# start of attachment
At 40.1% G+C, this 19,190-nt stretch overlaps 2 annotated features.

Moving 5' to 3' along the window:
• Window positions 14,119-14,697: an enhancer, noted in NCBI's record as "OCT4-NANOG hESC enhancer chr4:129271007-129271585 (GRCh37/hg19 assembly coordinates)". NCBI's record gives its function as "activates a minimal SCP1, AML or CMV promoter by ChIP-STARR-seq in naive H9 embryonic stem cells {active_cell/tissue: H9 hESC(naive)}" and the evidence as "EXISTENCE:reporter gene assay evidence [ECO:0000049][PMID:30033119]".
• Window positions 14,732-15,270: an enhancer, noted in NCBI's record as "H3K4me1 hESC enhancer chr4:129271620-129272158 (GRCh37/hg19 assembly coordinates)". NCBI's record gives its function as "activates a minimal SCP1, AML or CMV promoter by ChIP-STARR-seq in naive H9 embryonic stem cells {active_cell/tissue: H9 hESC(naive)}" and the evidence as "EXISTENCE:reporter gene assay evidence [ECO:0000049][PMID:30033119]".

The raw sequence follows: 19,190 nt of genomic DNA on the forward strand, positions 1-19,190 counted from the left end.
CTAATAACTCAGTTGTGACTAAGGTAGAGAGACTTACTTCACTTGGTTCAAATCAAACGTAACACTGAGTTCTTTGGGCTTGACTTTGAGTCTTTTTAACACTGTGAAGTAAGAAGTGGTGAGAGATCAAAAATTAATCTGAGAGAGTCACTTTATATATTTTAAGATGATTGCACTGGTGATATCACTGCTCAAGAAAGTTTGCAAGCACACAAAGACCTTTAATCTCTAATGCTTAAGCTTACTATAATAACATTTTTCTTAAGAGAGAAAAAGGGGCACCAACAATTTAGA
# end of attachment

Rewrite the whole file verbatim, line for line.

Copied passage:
At 40.1% G+C, this 19,190-nt stretch overlaps 2 annotated features.

Moving 5' to 3' along the window:
• Window positions 14,119-14,697: an enhancer, noted in NCBI's record as "OCT4-NANOG hESC enhancer chr4:129271007-129271585 (GRCh37/hg19 assembly coordinates)". NCBI's record gives its function as "activates a minimal SCP1, AML or CMV promoter by ChIP-STARR-seq in naive H9 embryonic stem cells {active_cell/tissue: H9 hESC(naive)}" and the evidence as "EXISTENCE:reporter gene assay evidence [ECO:0000049][PMID:30033119]".
• Window positions 14,732-15,270: an enhancer, noted in NCBI's record as "H3K4me1 hESC enhancer chr4:129271620-129272158 (GRCh37/hg19 assembly coordinates)". NCBI's record gives its function as "activates a minimal SCP1, AML or CMV promoter by ChIP-STARR-seq in naive H9 embryonic stem cells {active_cell/tissue: H9 hESC(naive)}" and the evidence as "EXISTENCE:reporter gene assay evidence [ECO:0000049][PMID:30033119]".

The raw sequence follows: 19,190 nt of genomic DNA on the forward strand, positions 1-19,190 counted from the left end.
CTAATAACTCAGTTGTGACTAAGGTAGAGAGACTTACTTCACTTGGTTCAAATCAAACGTAACACTGAGTTCTTTGGGCTTGACTTTGAGTCTTTTTAACACTGTGAAGTAAGAAGTGGTGAGAGATCAAAAATTAATCTGAGAGAGTCACTTTATATATTTTAAGATGATTGCACTGGTGATATCACTGCTCAAGAAAGTTTGCAAGCACACAAAGACCTTTAATCTCTAATGCTTAAGCTTACTATAATAACATTTTTCTTAAGAGAGAAAAAGGGGCACCAACAATTTAGA